Dr. Vladimir A. Masch President, Risk Evaluation and Management, Inc.
Thank you for visiting my newly updated homepage. Please click on 'Articles' at the top of the page to view my most recent additions and to see my 2010 Blog entries at Huffington Post. (Bio substantially updated in March 2016.)
In Section "Articles" see my new 2015 paper "Shifting 'The Dodo Paradigm': To be or Not to be." The paper outlines the proposed "mankind self-preservation paradigm" - a scientific revolution that refutes the very foundations of several disciplines, related to decision-making, including Economics, Operations Research, and Decision Analysis, and re-connects them with the real world.
Vladimir Masch (for brevity, VM) has spent more than half of his life in the USSR and the rest - in the United States. Consequently, his personal experiences allow him to take both the inside and the outside view on any economic and political system. Additionally, unlike most Westerners, he saw the political extremism and sadistic cruelty of the Stalin's regime. Saw it first hand, in 1937, when his close relative became a fatality victim. Later, as a scientist, he also saw futility of the attempts to prosper within the socialist economy. However, for the past 42 years he also has been observing the futile attempts of capitalism to create a properly working, balanced global economy.
As a result, VM has twofold concerns about the global geopolitical and economic system. The USA is its major component. Moreover, the USA is the only remaining bulwark against the growing forces of totalitarians and religious fanatics. VM views audacious extremism in this country, both from the left and the right, as very threatening. Although he is highly worried about economics, his main concern remains that any extremism may lead to a totalitarian regime.
VM sees the 21st century as an era of "black swans." At stake will be both the very survival of mankind and the sustainability of the current free world. He humbly tries to help in avoiding or mitigating these dangers.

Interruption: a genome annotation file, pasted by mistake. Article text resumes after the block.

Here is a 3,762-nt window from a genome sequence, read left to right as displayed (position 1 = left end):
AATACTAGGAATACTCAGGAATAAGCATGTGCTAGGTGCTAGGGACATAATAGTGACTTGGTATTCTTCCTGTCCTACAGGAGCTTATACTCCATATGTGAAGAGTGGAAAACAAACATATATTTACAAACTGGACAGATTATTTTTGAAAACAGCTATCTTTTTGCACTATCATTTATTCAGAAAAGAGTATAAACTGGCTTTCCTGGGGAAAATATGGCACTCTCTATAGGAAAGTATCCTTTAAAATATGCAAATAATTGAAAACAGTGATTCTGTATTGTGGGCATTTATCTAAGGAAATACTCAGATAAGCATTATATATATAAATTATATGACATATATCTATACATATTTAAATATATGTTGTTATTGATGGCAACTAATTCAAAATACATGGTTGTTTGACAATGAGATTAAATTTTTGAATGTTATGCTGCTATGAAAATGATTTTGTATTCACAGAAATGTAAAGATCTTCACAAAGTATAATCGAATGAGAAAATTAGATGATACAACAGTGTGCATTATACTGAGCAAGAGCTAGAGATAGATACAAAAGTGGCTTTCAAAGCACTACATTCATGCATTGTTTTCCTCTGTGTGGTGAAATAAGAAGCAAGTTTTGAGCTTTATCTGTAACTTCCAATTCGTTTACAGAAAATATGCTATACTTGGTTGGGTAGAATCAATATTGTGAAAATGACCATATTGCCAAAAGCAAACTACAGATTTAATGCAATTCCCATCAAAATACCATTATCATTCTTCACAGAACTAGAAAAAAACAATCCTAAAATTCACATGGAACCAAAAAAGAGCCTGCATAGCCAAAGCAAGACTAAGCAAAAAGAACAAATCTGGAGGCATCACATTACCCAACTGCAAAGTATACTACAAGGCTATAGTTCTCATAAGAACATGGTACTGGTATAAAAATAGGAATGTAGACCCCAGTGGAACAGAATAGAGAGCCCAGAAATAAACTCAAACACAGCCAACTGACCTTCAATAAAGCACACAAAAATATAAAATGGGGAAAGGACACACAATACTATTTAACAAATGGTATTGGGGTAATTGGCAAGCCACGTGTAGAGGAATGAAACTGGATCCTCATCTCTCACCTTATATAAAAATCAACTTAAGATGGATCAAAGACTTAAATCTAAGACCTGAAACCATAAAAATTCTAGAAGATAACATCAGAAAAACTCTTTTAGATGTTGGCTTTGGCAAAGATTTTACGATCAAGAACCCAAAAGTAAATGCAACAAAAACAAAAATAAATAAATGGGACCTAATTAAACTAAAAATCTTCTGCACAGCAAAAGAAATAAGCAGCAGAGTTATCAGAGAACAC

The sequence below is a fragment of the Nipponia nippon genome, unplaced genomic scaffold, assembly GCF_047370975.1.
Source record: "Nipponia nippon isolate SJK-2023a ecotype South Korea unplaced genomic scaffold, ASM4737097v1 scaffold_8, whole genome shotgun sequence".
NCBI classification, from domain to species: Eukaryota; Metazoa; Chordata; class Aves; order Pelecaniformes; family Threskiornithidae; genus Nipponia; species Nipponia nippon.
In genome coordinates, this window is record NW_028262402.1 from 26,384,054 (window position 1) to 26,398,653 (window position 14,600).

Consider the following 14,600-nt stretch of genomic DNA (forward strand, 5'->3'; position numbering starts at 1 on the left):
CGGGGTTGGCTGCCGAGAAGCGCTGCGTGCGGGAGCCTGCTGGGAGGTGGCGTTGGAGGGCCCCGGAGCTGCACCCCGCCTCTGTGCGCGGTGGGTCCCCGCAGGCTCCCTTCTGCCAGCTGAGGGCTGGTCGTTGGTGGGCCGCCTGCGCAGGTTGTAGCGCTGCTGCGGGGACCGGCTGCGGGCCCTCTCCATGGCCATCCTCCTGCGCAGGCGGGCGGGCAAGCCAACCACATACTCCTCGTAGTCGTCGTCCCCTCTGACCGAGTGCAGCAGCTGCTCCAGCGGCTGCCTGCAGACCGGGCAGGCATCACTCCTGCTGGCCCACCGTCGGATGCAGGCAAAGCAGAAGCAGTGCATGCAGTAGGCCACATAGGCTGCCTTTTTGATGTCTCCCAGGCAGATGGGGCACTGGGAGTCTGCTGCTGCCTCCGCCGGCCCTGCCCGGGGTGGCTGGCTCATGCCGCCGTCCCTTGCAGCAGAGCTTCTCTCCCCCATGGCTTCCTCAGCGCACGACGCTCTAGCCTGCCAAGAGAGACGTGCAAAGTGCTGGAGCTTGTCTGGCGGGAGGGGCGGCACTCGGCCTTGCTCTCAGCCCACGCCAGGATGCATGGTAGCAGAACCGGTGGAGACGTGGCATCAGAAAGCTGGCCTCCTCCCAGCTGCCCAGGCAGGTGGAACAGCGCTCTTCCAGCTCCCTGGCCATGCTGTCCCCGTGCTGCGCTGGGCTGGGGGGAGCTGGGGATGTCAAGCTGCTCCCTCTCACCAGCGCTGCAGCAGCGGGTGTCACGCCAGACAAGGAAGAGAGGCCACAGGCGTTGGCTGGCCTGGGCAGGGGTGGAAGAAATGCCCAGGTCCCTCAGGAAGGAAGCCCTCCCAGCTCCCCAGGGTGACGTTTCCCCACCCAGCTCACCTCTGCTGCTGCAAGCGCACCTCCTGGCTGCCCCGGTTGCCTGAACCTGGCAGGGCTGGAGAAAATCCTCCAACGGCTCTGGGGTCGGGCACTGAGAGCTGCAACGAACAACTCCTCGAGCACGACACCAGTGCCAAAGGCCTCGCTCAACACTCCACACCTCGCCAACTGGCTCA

In the 1960s, to protect the country from the dangers of command central planning, VM developed a macro model of the USSR economy (see below).
Now, to protect the USA from the manifold pending dangers of the 21st century, VM sees the crucial need to develop a similar society-wide model. The model should be constructed in accordance with the philosophy and techniques of a new discipline currently coming into being - Socio-Economics of Survival (also explained below).
Only a radical Kuhn's "paradigm shift" from the present reductionist economics may - or may not - be of help.
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VM turned to science after 10 years of work in industry (economic analysis, planning). Since 1960 in science, he has worked in mathematical economics and adjacent fields (Operations Research, Decision Science, strategic risk management, scenario planning, policy making under radical uncertainty). He has degrees of Doctor of Science in Economics (1972, CEMI, see below) and Ph.D. in Economics (1964, Moscow University), as well as an Academic Rank of Senior Research Fellow in the specialty “Mathematical Methods in Economic Research” (1969, Academy of Science of the USSR).
In 1963, VM was one of 12 founders (called “twelve apostles”) of a major Moscow think tank -- the Central Economic Mathematical Institute of the Academy of Sciences of the USSR, or CEMI, set up to wean away the USSR from the practices of command economy. At CEMI, he headed one of its most important laboratories. Main line of work was modeling of long-range planning both of the Soviet economy as a whole and of individual sectors of industry. He remained there until 1972, when he applied for emigration.
In 1970, he was a leading member of the team of scientists, nominated for the State Prize in economics (the second-highest annual USSR prize for achievements in science and technology). The team became one of two finalists, but got the second place.
His most important work in the USSR included the development of a macro model for planning the Soviet economy by industries and regions (1964 – 1965). It was not an abstract model, but a model intended for real planning of the Soviet economy. For several years, the model was a banner project of CEMI. By a government decree, 400 planning and research organizations provided the information for the model. Two articles, of 1965 and 1968, outline the model in Russian and in English, respectively (they are presented in the Articles section of this homepage). Item 9 of the 1968 paper contains the concept of limiting the trade balance of the country, currently used in CFT – further explained below.